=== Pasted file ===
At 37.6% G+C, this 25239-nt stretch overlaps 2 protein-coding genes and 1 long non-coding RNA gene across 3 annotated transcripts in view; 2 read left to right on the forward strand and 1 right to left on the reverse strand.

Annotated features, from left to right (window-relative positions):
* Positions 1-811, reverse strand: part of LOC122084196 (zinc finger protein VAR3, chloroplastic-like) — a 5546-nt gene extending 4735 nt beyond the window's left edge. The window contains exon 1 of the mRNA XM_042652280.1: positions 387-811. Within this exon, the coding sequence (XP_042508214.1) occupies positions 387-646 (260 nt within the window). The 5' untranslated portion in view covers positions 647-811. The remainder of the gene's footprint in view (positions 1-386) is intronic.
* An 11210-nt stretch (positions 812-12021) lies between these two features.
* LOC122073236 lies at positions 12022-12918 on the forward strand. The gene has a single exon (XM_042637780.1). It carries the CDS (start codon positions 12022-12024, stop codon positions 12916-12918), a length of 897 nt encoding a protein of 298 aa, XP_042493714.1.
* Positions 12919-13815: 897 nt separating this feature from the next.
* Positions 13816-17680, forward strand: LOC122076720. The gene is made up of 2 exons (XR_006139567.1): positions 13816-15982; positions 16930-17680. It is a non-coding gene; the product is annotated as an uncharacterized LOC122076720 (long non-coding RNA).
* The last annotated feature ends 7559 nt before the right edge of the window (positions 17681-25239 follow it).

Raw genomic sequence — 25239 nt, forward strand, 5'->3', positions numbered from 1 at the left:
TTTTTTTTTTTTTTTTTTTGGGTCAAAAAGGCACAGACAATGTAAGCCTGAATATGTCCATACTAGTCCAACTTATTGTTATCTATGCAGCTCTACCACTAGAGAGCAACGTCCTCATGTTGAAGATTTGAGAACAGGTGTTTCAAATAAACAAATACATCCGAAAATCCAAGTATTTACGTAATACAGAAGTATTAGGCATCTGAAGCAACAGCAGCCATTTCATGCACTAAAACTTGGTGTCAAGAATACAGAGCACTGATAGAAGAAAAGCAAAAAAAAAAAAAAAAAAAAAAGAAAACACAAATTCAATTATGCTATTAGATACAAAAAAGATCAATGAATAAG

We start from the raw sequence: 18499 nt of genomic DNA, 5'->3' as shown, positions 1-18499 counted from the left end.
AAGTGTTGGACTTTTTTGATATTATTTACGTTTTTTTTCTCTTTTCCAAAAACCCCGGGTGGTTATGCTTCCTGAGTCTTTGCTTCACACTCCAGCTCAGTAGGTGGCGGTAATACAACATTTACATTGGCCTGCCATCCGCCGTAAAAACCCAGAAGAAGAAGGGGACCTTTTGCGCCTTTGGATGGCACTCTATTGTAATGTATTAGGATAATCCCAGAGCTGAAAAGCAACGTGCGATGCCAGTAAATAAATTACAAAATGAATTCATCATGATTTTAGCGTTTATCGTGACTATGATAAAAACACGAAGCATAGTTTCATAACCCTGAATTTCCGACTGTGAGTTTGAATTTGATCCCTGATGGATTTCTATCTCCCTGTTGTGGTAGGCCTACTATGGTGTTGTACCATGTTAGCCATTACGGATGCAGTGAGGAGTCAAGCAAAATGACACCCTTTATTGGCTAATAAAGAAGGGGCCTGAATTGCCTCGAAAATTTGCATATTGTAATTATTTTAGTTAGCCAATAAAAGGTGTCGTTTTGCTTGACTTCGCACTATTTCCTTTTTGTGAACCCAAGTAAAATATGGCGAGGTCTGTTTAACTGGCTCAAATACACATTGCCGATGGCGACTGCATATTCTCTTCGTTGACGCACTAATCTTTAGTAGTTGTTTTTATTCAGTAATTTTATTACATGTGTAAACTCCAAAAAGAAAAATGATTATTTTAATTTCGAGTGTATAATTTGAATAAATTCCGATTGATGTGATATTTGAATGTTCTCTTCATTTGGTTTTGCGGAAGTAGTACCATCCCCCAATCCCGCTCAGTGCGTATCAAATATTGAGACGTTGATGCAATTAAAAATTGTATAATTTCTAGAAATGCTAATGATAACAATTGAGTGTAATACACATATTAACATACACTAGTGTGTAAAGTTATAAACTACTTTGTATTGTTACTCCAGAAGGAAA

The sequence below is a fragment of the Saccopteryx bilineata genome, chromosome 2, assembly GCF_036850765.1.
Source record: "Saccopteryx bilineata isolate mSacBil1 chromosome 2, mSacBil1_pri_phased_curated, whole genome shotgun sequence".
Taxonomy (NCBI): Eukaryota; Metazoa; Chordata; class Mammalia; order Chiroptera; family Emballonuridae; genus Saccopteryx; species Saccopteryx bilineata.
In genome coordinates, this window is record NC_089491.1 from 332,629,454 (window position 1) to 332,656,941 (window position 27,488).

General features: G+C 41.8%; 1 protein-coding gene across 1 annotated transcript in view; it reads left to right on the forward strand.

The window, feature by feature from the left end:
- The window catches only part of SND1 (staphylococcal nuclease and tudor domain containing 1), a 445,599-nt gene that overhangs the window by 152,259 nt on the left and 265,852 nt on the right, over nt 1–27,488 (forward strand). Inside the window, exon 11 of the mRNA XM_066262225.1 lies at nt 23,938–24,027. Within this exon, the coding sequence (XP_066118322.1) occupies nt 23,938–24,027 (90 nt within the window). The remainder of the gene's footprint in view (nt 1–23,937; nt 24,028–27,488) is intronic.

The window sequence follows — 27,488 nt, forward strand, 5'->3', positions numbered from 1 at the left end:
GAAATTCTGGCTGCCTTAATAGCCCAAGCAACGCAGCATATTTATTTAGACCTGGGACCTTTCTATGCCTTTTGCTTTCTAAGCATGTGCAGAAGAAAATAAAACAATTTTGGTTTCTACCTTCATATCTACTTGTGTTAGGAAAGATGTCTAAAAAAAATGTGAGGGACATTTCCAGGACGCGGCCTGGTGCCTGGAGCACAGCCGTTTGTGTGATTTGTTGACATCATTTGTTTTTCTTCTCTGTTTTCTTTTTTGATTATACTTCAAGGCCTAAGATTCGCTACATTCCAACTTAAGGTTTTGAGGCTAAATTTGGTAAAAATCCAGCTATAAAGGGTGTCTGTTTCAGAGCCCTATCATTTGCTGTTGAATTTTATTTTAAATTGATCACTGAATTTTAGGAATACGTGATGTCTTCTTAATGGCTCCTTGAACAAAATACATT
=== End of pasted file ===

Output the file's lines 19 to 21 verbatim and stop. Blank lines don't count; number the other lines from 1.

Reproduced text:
- The window catches only part of SND1 (staphylococcal nuclease and tudor domain containing 1), a 445,599-nt gene that overhangs the window by 152,259 nt on the left and 265,852 nt on the right, over nt 1–27,488 (forward strand). Inside the window, exon 11 of the mRNA XM_066262225.1 lies at nt 23,938–24,027. Within this exon, the coding sequence (XP_066118322.1) occupies nt 23,938–24,027 (90 nt within the window). The remainder of the gene's footprint in view (nt 1–23,937; nt 24,028–27,488) is intronic.

The window sequence follows — 27,488 nt, forward strand, 5'->3', positions numbered from 1 at the left end:
GAAATTCTGGCTGCCTTAATAGCCCAAGCAACGCAGCATATTTATTTAGACCTGGGACCTTTCTATGCCTTTTGCTTTCTAAGCATGTGCAGAAGAAAATAAAACAATTTTGGTTTCTACCTTCATATCTACTTGTGTTAGGAAAGATGTCTAAAAAAAATGTGAGGGACATTTCCAGGACGCGGCCTGGTGCCTGGAGCACAGCCGTTTGTGTGATTTGTTGACATCATTTGTTTTTCTTCTCTGTTTTCTTTTTTGATTATACTTCAAGGCCTAAGATTCGCTACATTCCAACTTAAGGTTTTGAGGCTAAATTTGGTAAAAATCCAGCTATAAAGGGTGTCTGTTTCAGAGCCCTATCATTTGCTGTTGAATTTTATTTTAAATTGATCACTGAATTTTAGGAATACGTGATGTCTTCTTAATGGCTCCTTGAACAAAATACATT